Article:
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      Most of the materials used for the construction of my railroad were 'recycled'. The Scottish pine timber baulks (3ft. long mostly, 6" width and 3" deep) were off cuts given to me for burning on my fires, the concrete blocks used on curves were from a demolished wall, one bridge was a metal culvert (used for car driveways as drainage) - this resonates wonderfully when trains pass over it. My two tunnels were made from scrap lumber and are waterproof: the portals made from lightweight insulation blocks. Track and ballast were purchased new.

      This has given a solid, well engineered ROW and apart from a small amount of ballast has needed little maintenance in over three years.

      The few Buildings are made from waste foam insulation or unwanted plastic toys - such as a barn and a couple of small structures. Newer buildings are being supplied from unused Bachmann 1:22.5 stock (boxcars and a stock car). The second hand value of these cars is small and quite honestly the wheels which become usable from these cars make good replacements from plastic wheels which is a good bonus indeed.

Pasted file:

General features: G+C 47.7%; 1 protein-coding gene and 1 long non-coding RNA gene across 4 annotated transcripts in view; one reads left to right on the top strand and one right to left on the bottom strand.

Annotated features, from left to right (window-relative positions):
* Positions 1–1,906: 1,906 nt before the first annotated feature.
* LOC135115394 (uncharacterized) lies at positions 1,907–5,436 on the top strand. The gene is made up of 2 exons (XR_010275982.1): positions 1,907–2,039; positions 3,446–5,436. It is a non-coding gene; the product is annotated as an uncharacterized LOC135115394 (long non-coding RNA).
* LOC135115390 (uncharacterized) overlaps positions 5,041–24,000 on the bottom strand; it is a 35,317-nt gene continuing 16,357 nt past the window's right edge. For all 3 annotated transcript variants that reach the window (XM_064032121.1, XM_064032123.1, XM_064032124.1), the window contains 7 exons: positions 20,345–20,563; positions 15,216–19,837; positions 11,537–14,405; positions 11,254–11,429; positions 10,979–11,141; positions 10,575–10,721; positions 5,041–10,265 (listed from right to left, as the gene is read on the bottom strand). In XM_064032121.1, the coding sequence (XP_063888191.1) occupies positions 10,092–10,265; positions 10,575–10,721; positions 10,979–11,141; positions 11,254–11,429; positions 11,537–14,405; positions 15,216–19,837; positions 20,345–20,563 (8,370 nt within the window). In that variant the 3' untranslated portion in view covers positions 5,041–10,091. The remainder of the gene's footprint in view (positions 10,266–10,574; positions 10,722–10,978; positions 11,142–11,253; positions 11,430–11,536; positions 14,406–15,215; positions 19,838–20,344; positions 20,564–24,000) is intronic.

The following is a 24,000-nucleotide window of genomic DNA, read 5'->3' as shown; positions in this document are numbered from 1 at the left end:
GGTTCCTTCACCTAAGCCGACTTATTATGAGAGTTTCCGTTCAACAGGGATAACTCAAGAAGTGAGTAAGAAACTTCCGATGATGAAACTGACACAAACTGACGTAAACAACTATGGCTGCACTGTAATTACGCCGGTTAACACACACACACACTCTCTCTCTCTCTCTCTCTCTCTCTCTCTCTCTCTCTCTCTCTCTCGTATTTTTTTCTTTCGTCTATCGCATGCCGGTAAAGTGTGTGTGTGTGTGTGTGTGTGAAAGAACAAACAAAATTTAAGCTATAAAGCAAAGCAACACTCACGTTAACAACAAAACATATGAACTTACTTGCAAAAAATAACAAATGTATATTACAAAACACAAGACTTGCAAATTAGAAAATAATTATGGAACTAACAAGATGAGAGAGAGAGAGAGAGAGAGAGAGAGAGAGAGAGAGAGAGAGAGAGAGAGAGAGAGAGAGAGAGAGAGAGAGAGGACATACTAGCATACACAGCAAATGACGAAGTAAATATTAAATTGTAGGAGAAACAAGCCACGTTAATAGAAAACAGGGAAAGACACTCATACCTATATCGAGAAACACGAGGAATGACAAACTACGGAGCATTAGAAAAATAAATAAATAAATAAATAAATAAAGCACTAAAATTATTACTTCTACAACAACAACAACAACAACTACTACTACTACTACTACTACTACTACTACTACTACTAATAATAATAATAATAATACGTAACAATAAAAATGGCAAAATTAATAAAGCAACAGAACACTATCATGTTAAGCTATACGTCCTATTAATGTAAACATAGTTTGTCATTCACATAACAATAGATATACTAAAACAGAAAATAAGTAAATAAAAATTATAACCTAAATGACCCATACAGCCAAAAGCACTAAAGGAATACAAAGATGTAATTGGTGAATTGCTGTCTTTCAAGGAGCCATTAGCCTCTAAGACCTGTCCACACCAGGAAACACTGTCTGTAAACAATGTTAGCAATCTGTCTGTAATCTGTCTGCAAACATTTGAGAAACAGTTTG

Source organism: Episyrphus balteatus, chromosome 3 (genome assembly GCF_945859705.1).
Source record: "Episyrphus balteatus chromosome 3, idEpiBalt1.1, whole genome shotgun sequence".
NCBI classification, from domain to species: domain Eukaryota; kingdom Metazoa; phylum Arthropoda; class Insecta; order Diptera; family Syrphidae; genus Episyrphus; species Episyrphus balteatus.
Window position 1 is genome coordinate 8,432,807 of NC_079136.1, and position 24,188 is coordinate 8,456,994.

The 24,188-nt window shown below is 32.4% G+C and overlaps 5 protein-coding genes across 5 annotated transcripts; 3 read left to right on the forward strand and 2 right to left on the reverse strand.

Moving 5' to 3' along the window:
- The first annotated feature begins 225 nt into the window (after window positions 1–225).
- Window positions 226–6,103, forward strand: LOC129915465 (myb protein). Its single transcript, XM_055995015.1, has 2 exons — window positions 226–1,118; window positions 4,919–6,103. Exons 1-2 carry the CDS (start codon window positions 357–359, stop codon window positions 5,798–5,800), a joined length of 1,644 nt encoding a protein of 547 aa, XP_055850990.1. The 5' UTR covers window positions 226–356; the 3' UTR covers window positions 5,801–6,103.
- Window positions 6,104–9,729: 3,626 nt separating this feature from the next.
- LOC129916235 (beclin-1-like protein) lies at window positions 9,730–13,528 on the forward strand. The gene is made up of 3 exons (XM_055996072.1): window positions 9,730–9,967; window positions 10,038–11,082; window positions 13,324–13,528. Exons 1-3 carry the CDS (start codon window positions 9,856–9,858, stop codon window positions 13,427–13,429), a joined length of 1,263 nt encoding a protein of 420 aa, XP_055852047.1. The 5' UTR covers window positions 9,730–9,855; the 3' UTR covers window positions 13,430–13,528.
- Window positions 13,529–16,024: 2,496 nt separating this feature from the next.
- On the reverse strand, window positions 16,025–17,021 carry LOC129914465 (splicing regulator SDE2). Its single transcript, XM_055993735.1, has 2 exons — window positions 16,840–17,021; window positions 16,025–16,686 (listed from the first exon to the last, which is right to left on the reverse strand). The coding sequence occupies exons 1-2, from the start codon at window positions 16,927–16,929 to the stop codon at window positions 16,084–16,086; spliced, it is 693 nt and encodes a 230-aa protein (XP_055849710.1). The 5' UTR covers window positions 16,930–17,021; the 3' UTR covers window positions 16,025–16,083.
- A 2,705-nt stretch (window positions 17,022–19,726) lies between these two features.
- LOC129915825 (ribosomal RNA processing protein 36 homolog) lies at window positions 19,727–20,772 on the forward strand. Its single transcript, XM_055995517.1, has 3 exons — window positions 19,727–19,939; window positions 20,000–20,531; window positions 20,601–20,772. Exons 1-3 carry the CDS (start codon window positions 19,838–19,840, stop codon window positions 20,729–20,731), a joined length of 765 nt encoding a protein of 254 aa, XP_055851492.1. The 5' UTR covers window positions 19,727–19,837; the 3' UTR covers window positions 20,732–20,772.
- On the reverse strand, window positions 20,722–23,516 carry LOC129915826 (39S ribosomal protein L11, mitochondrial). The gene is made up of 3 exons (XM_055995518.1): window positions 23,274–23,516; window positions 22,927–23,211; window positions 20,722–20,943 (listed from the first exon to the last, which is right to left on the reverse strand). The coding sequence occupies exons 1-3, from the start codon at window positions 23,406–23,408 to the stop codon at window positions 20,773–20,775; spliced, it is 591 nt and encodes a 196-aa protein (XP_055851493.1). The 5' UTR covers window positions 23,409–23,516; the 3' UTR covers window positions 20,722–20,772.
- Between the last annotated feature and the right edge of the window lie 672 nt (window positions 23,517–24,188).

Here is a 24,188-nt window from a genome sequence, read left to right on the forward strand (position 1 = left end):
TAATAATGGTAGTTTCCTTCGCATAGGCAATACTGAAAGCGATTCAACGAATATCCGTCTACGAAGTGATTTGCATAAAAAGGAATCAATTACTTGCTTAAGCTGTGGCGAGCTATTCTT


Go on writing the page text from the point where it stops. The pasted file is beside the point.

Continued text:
The savings made naturally gave me more money to spend on rolling stock. lol
      ____________________________________

      regards, Alan

       Nothing is so strong as gentleness. Nothing so gentle as real strength.  Saint Francis de Sales  French saint & bishop of Geneva (1567 - 1622) 

      https://www.dartmouthrailriver.co.uk

      https://www.buckfast.org.uk/

       

    • March 3, 2010 5:56 AM EST
      • Shut up Rooster
         
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      Another trick to add to the list is smoke fluid. I use the lamp oil you can buy at walmart. It will last you a very long time and cost less then buying a small bottle of smoke fluid. I just take the lamp oil a use a small bottle with a dropper. (I find the gas drop bottles for infants work great)